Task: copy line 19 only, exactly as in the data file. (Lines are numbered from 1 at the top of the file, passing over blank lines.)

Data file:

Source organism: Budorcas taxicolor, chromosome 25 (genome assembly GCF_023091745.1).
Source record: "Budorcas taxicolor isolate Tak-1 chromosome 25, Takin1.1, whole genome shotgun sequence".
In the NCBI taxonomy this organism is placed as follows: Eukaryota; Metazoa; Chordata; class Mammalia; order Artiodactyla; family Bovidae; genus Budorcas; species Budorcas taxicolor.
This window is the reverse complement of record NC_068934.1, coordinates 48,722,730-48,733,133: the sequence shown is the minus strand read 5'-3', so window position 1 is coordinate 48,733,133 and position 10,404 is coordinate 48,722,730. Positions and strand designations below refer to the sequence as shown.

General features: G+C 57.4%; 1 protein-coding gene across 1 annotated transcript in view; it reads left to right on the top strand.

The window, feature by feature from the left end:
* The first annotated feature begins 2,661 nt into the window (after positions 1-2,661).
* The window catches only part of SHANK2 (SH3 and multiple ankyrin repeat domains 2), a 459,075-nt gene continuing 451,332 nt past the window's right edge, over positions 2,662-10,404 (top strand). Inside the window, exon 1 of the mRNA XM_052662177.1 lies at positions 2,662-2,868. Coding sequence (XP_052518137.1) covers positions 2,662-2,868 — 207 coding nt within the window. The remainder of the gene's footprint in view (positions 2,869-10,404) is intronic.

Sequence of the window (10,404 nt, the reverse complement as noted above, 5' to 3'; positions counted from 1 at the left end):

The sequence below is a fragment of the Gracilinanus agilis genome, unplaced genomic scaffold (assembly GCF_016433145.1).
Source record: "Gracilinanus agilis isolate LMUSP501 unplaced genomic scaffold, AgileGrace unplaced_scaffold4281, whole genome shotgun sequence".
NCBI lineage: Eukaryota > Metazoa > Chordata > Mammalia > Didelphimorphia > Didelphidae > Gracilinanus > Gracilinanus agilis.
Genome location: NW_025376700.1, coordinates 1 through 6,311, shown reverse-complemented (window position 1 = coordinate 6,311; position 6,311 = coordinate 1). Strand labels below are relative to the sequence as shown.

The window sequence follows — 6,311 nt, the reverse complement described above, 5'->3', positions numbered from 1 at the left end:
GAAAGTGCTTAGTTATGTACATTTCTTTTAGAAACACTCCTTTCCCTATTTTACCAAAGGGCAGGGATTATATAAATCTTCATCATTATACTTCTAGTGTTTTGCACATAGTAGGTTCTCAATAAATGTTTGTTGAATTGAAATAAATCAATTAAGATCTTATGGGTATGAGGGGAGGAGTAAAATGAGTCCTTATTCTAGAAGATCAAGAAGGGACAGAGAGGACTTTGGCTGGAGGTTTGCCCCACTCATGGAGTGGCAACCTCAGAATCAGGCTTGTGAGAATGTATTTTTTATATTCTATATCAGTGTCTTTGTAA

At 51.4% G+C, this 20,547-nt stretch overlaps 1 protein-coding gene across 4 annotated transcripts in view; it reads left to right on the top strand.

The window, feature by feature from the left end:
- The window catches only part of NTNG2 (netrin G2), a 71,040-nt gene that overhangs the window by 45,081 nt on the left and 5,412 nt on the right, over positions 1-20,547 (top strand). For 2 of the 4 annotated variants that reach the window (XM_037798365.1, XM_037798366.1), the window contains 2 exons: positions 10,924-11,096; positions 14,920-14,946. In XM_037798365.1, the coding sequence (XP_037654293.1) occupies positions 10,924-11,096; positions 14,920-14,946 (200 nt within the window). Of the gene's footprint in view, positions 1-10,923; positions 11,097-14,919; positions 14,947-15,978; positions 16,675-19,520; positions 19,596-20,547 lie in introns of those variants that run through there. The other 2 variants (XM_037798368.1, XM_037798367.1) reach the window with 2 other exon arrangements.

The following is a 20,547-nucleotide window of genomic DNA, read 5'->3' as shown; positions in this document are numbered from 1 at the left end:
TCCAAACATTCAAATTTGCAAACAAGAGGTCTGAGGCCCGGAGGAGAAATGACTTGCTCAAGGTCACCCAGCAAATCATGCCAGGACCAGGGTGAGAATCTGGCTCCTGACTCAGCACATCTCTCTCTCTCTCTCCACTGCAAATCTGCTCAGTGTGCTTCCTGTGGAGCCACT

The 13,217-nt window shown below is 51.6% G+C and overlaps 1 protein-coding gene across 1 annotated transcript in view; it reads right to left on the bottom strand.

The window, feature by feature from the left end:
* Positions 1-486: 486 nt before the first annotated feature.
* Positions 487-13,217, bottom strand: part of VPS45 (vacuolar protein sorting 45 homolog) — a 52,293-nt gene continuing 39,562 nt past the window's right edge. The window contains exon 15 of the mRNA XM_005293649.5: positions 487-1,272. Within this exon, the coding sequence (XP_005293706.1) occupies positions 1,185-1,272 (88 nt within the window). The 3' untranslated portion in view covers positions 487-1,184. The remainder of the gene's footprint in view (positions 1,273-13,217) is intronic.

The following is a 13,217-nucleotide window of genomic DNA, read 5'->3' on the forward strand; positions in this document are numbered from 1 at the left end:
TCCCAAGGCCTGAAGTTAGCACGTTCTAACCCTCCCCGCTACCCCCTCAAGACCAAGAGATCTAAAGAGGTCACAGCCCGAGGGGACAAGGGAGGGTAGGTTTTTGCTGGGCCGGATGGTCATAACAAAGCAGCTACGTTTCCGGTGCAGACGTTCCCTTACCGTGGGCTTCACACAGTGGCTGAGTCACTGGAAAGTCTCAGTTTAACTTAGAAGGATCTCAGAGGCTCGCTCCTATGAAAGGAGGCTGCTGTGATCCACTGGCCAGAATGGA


The following is a 20,547-nucleotide window of genomic DNA, read 5'->3' as shown; positions in this document are numbered from 1 at the left end: